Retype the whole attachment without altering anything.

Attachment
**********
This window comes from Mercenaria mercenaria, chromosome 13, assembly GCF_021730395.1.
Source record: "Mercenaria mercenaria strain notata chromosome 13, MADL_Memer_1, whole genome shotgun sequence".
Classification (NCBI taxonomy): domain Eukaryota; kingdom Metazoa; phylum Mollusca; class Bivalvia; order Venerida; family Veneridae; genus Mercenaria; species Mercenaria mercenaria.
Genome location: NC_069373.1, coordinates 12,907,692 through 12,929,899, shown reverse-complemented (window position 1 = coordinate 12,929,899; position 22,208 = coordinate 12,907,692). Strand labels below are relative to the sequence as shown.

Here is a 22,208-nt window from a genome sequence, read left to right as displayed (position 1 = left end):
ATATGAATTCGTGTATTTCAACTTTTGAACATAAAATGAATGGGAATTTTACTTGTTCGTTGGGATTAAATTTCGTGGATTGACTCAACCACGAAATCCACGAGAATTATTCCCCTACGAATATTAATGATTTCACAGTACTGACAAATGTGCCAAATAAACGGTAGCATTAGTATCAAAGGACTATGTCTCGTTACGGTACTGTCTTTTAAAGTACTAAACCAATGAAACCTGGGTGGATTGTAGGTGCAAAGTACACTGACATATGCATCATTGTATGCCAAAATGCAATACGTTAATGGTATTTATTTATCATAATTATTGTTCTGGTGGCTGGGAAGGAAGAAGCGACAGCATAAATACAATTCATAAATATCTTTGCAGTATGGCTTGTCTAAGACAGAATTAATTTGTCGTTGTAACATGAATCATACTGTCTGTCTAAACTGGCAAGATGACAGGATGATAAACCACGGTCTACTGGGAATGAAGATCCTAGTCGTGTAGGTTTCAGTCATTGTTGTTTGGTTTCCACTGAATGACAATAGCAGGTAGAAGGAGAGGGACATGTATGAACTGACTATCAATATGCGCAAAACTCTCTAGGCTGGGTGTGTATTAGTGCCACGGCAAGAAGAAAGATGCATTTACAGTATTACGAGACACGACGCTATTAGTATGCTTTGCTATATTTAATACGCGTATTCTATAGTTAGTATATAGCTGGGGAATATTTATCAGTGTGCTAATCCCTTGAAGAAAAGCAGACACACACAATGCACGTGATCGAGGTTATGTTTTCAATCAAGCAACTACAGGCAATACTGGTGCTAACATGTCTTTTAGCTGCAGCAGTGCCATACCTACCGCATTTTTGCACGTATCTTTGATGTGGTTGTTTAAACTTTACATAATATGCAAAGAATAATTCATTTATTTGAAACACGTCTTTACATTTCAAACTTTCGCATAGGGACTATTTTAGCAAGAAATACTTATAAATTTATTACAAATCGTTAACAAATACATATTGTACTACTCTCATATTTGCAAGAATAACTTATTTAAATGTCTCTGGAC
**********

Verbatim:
This window comes from Mercenaria mercenaria, chromosome 13, assembly GCF_021730395.1.
Source record: "Mercenaria mercenaria strain notata chromosome 13, MADL_Memer_1, whole genome shotgun sequence".
Classification (NCBI taxonomy): domain Eukaryota; kingdom Metazoa; phylum Mollusca; class Bivalvia; order Venerida; family Veneridae; genus Mercenaria; species Mercenaria mercenaria.
Genome location: NC_069373.1, coordinates 12,907,692 through 12,929,899, shown reverse-complemented (window position 1 = coordinate 12,929,899; position 22,208 = coordinate 12,907,692). Strand labels below are relative to the sequence as shown.

Here is a 22,208-nt window from a genome sequence, read left to right as displayed (position 1 = left end):
ATATGAATTCGTGTATTTCAACTTTTGAACATAAAATGAATGGGAATTTTACTTGTTCGTTGGGATTAAATTTCGTGGATTGACTCAACCACGAAATCCACGAGAATTATTCCCCTACGAATATTAATGATTTCACAGTACTGACAAATGTGCCAAATAAACGGTAGCATTAGTATCAAAGGACTATGTCTCGTTACGGTACTGTCTTTTAAAGTACTAAACCAATGAAACCTGGGTGGATTGTAGGTGCAAAGTACACTGACATATGCATCATTGTATGCCAAAATGCAATACGTTAATGGTATTTATTTATCATAATTATTGTTCTGGTGGCTGGGAAGGAAGAAGCGACAGCATAAATACAATTCATAAATATCTTTGCAGTATGGCTTGTCTAAGACAGAATTAATTTGTCGTTGTAACATGAATCATACTGTCTGTCTAAACTGGCAAGATGACAGGATGATAAACCACGGTCTACTGGGAATGAAGATCCTAGTCGTGTAGGTTTCAGTCATTGTTGTTTGGTTTCCACTGAATGACAATAGCAGGTAGAAGGAGAGGGACATGTATGAACTGACTATCAATATGCGCAAAACTCTCTAGGCTGGGTGTGTATTAGTGCCACGGCAAGAAGAAAGATGCATTTACAGTATTACGAGACACGACGCTATTAGTATGCTTTGCTATATTTAATACGCGTATTCTATAGTTAGTATATAGCTGGGGAATATTTATCAGTGTGCTAATCCCTTGAAGAAAAGCAGACACACACAATGCACGTGATCGAGGTTATGTTTTCAATCAAGCAACTACAGGCAATACTGGTGCTAACATGTCTTTTAGCTGCAGCAGTGCCATACCTACCGCATTTTTGCACGTATCTTTGATGTGGTTGTTTAAACTTTACATAATATGCAAAGAATAATTCATTTATTTGAAACACGTCTTTACATTTCAAACTTTCGCATAGGGACTATTTTAGCAAGAAATACTTATAAATTTATTACAAATCGTTAACAAATACATATTGTACTACTCTCATATTTGCAAGAATAACTTATTTAAATGTCTCTGGAC